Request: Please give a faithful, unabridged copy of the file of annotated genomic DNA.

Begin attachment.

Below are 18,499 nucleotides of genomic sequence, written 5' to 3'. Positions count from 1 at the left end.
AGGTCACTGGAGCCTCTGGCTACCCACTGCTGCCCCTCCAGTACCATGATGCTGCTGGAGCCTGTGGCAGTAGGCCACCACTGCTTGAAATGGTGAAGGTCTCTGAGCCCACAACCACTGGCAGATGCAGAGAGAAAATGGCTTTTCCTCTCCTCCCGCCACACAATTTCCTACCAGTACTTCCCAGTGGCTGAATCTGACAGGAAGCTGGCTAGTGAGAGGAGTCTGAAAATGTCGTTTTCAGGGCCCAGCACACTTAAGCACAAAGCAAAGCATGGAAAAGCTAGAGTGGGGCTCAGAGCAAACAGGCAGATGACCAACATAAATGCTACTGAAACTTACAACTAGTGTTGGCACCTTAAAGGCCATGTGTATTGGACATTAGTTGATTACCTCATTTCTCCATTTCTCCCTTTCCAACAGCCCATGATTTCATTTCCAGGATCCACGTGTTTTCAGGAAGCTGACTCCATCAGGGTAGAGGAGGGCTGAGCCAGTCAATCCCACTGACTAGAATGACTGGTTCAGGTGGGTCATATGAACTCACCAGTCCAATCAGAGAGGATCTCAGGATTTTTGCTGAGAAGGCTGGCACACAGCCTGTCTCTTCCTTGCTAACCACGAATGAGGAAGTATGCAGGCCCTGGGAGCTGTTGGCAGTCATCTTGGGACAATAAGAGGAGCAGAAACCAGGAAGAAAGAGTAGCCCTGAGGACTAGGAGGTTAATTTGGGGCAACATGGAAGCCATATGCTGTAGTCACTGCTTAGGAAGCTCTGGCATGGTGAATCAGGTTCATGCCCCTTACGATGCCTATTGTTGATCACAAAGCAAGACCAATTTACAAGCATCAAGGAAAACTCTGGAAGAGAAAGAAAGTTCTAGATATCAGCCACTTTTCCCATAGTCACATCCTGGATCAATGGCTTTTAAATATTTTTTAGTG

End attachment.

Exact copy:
Below are 18,499 nucleotides of genomic sequence, written 5' to 3'. Positions count from 1 at the left end.
AGGTCACTGGAGCCTCTGGCTACCCACTGCTGCCCCTCCAGTACCATGATGCTGCTGGAGCCTGTGGCAGTAGGCCACCACTGCTTGAAATGGTGAAGGTCTCTGAGCCCACAACCACTGGCAGATGCAGAGAGAAAATGGCTTTTCCTCTCCTCCCGCCACACAATTTCCTACCAGTACTTCCCAGTGGCTGAATCTGACAGGAAGCTGGCTAGTGAGAGGAGTCTGAAAATGTCGTTTTCAGGGCCCAGCACACTTAAGCACAAAGCAAAGCATGGAAAAGCTAGAGTGGGGCTCAGAGCAAACAGGCAGATGACCAACATAAATGCTACTGAAACTTACAACTAGTGTTGGCACCTTAAAGGCCATGTGTATTGGACATTAGTTGATTACCTCATTTCTCCATTTCTCCCTTTCCAACAGCCCATGATTTCATTTCCAGGATCCACGTGTTTTCAGGAAGCTGACTCCATCAGGGTAGAGGAGGGCTGAGCCAGTCAATCCCACTGACTAGAATGACTGGTTCAGGTGGGTCATATGAACTCACCAGTCCAATCAGAGAGGATCTCAGGATTTTTGCTGAGAAGGCTGGCACACAGCCTGTCTCTTCCTTGCTAACCACGAATGAGGAAGTATGCAGGCCCTGGGAGCTGTTGGCAGTCATCTTGGGACAATAAGAGGAGCAGAAACCAGGAAGAAAGAGTAGCCCTGAGGACTAGGAGGTTAATTTGGGGCAACATGGAAGCCATATGCTGTAGTCACTGCTTAGGAAGCTCTGGCATGGTGAATCAGGTTCATGCCCCTTACGATGCCTATTGTTGATCACAAAGCAAGACCAATTTACAAGCATCAAGGAAAACTCTGGAAGAGAAAGAAAGTTCTAGATATCAGCCACTTTTCCCATAGTCACATCCTGGATCAATGGCTTTTAAATATTTTTTAGTG